HEALTH experts in Wigan are backing government proposals to ban glitzy cigarette packaging which attracts children to smoke.
According to a survey by The British Heart Foundation (BHF), more than 19 per cent of 16 to 25-year-olds believe one branded cigarette pack was less harmful than another based on the packet design.
The report, which included responses from 341 12 to 25-year-olds in the North West, was published ahead of a government consultation on whether the UK should adopt plain packaging for tobacco products.
It reveals 75 per cent think selling cigarettes in plain packs - with no colourful branding or logos, and larger health warnings - would make it easier for people to smoke less or quit.
Almost a fifth of young people in the North West said they would consider the pack design when deciding which cigarettes to buy, while more than one in 10 said they would choose a brand because it was considered ‘cool’.
Coun Nigel Ash, chairman of the adult health and wellbeing scrutiny committee at Wigan Council, backed the plan.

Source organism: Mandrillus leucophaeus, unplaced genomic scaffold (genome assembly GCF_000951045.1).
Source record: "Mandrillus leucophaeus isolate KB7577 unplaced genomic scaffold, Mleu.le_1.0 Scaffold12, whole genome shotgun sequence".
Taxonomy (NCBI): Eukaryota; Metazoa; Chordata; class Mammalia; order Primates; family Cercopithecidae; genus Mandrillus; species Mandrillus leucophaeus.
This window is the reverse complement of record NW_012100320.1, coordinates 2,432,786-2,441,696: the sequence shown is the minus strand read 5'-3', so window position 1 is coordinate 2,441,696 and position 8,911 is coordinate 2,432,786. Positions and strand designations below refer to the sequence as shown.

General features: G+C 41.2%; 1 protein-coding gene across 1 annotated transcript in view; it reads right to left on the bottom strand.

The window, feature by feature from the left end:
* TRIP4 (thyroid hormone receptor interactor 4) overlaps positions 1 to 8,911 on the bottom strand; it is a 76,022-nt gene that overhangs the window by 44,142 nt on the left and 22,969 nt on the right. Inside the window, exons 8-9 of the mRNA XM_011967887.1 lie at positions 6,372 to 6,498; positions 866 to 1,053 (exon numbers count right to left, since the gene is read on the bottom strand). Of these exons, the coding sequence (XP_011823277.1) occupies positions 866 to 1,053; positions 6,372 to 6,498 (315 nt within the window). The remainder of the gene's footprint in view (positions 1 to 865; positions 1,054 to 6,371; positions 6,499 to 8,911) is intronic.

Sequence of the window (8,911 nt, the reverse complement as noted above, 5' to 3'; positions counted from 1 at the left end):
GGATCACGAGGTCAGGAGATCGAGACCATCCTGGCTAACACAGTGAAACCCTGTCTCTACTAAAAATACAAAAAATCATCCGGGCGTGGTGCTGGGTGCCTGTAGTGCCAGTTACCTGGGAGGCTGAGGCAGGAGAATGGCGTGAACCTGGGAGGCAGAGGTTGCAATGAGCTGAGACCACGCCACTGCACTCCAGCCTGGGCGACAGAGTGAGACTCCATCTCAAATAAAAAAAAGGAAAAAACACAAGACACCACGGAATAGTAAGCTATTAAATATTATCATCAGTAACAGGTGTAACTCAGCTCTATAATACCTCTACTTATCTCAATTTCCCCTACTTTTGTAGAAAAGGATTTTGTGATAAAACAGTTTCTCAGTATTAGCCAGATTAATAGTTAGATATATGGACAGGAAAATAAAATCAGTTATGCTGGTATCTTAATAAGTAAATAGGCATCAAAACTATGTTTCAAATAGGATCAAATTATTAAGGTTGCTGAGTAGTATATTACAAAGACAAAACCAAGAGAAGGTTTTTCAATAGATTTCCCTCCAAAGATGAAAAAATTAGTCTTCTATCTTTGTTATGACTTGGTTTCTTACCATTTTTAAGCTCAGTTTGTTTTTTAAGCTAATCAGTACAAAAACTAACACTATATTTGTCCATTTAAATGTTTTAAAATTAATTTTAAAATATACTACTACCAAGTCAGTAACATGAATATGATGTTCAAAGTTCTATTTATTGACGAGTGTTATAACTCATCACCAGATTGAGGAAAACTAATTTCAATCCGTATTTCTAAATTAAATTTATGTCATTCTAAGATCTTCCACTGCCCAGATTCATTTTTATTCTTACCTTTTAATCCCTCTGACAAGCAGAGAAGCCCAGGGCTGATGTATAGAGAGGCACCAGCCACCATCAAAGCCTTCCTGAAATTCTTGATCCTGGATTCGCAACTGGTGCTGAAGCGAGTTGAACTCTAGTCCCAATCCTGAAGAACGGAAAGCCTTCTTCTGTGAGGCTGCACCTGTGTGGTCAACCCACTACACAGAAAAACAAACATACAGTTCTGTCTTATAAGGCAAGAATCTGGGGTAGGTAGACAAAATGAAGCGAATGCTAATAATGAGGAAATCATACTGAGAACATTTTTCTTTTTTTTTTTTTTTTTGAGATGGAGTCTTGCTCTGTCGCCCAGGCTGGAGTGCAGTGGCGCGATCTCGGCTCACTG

He said: “Some of the biggest health problems we have got in this area are caused by smoking.
“We have a lot of lung problems and cancer, which are contributory factors to early deaths.
“So anything that diminishes the attraction of cigarettes, especially to young people we would certainly welcome,”
Betty McBride, director of policy and communications at the British Heart Foundation, said: “Young people are not always fully aware of the risks and the power of branding holds more sway.
“Glitzy packaging clearly still advertises tobacco on the cigarette box.
“It is an absurd loophole the tobacco industry takes full advantage of to lure in new young smokers.”
The government is to launch a public consultation by spring 2012 on whether the UK should adopt plain packaging for tobacco products.